Supporters of the International Criminal Court like to portray it as the best and only venue through which the free world can seek justice for perpetrators of mass atrocities and war crimes. The United States’ incredible, superior record of pursuing and achieving justice is rarely mentioned. But it should be.
More than the ICC or any other international court, the United States continues to lead the world to pursue justice. Justice remains at the core of America’s ideals, as our Declaration of Independence and our Constitution affirm. Americans have worked for decades not only to hold those responsible for mass atrocities to account but also to prevent and mitigate such horrors.
It was the United States that led efforts to put war criminals on trial after WWII. In the Nuremberg and Tokyo Trials, the United States led in establishing the courts and prosecuting the cases against German and Japanese officials for war crimes and crimes against humanity.
The principles underpinning these trials spawned the creation of the U.S. Department of State’s Office of War Crimes Issues (now the Office of Global Criminal Justice) in 1997, which I am now honored to lead. This office is committed to pursuing justice regarding genocide, crimes against humanity, and war crimes in partnership with other countries, international organizations, and the NGO community.
The Trump Administration has been particularly assertive in continuing to promote accountability. In August 2017, the Trump Administration made the historic determination that ISIS was responsible for genocide against Yezidis, Christians, and Shia Muslims, and crimes against humanity and ethnic cleansing against these same groups and Sunni Muslims, Kurds, and other minorities. The following November, the Administration concluded that ethnic cleansing took place against Rohingya in northern Rakhine State in Burma, increasing pressure on the Burmese government to promote accountability for mass atrocities.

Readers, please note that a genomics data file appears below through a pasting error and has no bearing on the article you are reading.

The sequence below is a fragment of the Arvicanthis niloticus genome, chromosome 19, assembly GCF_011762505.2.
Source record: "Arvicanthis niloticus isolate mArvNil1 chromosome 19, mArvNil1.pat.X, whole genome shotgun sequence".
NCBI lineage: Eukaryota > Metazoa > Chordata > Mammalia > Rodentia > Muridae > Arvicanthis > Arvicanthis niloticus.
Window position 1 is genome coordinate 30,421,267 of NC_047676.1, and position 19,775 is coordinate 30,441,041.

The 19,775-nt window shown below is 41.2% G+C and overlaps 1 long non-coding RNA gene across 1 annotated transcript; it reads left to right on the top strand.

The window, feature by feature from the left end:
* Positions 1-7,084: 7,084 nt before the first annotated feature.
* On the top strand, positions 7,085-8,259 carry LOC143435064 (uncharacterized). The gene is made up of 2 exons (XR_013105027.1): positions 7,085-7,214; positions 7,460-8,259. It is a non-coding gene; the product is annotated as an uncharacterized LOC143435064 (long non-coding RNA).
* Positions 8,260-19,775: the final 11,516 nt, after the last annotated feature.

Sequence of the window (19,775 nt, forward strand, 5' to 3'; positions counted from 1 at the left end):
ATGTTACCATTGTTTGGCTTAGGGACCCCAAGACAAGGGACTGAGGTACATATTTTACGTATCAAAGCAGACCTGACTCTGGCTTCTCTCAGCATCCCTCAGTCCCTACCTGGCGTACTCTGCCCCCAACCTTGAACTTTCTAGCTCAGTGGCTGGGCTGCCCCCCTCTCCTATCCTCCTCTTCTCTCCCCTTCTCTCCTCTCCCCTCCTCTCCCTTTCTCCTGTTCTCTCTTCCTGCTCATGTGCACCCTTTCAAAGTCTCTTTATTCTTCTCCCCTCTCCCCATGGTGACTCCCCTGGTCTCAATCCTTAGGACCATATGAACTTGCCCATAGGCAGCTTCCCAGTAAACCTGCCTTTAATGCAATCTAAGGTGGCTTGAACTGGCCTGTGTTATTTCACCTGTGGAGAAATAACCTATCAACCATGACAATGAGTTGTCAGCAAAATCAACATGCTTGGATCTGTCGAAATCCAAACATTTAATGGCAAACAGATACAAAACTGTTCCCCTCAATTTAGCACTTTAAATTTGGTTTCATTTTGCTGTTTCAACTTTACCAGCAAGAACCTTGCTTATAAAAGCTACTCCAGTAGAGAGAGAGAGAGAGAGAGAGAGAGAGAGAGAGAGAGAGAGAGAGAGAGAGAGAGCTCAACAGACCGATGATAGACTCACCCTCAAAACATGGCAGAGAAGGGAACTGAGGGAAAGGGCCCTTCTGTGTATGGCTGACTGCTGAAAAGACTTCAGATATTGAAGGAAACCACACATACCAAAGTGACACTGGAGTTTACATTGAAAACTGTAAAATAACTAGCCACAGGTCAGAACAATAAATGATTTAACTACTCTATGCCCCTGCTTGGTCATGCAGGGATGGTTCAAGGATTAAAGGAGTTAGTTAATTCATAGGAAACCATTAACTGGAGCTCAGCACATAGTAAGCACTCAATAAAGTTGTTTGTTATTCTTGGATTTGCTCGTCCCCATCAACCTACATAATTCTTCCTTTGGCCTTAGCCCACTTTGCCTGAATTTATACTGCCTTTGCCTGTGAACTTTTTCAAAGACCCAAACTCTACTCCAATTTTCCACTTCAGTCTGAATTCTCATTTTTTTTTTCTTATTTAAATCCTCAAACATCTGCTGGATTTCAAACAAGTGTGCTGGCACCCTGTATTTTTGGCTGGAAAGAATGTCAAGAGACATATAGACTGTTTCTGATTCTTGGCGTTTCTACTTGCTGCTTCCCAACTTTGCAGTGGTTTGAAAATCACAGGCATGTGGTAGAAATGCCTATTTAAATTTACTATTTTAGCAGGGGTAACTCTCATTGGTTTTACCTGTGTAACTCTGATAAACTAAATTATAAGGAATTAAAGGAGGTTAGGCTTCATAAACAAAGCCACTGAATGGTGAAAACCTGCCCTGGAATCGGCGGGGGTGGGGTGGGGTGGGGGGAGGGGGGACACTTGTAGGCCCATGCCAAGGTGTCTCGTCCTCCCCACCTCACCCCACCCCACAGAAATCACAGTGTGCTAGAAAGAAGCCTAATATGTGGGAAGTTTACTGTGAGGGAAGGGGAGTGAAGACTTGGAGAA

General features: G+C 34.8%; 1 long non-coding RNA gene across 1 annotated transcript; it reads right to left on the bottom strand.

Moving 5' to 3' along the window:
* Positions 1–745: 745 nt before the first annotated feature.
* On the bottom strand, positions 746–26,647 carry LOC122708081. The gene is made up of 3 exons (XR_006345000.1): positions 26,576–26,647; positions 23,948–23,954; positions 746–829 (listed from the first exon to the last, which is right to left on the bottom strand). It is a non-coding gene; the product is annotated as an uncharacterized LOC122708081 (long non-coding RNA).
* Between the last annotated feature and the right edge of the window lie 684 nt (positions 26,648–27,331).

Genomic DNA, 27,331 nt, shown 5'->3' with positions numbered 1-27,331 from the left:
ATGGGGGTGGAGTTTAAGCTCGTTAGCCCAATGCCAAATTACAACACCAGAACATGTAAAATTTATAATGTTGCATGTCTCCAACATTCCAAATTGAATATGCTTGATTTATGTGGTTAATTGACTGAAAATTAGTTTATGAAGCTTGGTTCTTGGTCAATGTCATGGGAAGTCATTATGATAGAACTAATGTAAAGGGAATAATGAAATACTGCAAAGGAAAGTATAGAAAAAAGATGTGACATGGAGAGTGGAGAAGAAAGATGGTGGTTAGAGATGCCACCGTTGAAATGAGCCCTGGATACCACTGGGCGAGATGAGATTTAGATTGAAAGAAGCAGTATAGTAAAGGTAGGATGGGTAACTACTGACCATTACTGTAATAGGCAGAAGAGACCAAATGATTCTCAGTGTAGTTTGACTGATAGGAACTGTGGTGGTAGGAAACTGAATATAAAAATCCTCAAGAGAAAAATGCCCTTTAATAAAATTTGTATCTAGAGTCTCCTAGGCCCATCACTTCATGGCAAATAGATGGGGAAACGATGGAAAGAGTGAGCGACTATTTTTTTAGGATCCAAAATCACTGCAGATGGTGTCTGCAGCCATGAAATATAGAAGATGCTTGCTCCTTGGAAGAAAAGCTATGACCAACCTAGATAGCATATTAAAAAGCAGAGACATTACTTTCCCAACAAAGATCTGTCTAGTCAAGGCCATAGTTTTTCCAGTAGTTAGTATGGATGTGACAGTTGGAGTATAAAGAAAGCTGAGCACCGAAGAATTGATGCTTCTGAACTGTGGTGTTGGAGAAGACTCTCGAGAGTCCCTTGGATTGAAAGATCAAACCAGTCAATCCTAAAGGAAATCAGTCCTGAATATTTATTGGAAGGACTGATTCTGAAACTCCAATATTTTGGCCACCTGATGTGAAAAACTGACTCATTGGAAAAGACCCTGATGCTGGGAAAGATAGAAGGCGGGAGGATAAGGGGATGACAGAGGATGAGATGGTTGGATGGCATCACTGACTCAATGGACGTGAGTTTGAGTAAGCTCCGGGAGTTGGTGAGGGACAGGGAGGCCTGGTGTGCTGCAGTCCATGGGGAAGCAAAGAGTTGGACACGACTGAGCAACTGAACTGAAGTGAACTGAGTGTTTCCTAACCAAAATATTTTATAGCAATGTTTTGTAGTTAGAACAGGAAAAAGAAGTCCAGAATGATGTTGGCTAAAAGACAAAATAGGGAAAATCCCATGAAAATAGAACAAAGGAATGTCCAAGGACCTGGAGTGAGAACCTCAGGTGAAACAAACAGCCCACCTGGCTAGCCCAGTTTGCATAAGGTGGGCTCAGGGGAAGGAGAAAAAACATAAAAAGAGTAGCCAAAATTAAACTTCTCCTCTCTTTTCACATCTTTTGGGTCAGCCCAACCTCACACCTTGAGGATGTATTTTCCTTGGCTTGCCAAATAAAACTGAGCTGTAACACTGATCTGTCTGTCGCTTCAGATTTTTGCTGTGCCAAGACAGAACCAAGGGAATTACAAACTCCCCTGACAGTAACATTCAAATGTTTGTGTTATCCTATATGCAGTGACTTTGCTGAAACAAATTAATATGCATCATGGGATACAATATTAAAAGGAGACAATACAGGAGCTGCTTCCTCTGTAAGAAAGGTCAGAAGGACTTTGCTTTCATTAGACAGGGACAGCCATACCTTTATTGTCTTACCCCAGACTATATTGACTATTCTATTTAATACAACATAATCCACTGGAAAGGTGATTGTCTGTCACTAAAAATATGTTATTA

Secretary Pompeo has continued this record. For example, he has consistently emphasized U.S. support for the Kosovo Specialist Chambers, which is doing essential work to deliver justice to victims of international crimes committed in Kosovo during and after the conflict 1990s.
Moreover, in September 2019, he declared the Assad regime in Syria was responsible for many atrocities, including some that rise to the level of war crimes and crimes against humanity. These include chemical weapons, extrajudicial killings, torture, forced disappearances, and other inhumane acts.
In February of this year, Secretary Pompeo publicly designated the current Commander of the Sri Lanka Army and Acting Chief of Defense Staff, Lieutenant General Shavendra Silva, for his involvement in gross violations of human rights, namely extrajudicial killings, during the final days of Sri Lanka’s civil war in 2009.
These are no small gestures. Designations come with visa restrictions underscoring our concern over impunity for human rights violations and our support for accountability.
Through GCJ’s War Crimes Rewards Program, the United States is also the only country that offers financial rewards for information that leads to the arrest of certain individuals wanted by international or hybrid tribunals for war crimes, genocide, or crimes against humanity. Over the life of the program, we have contributed to the arrest of more than 20 individuals accused of terrible crimes.
My office is currently focusing on six individuals wanted by the International Residual Mechanism for Criminal Tribunals for their roles in the 1994 genocide in Rwanda. Our work gets results: Félicien Kabuga, arrested near Paris in May after 26 years at large, was designated under the Rewards Program. Kabuga was the chief financier and a major instigator of the Rwandan genocide.
With bipartisan Congressional support, GCJ has allocated $5 million for grants supporting efforts to collect and catalog evidence to be used in various courts, from international tribunals to national courts, including trials currently underway in Germany against alleged members of ISIS and the Assad regime.
The State Department’s financial and diplomatic support for the Central African Republic Special Criminal Court and the Hybrid Court for South Sudan provide other concrete examples where the United States has provided substantial support for accountability and justice.
We Americans will continue to pursue justice and get results, just as we’ve done for decades.
Morse Tan is the Ambassador at Large for Global Criminal Justice.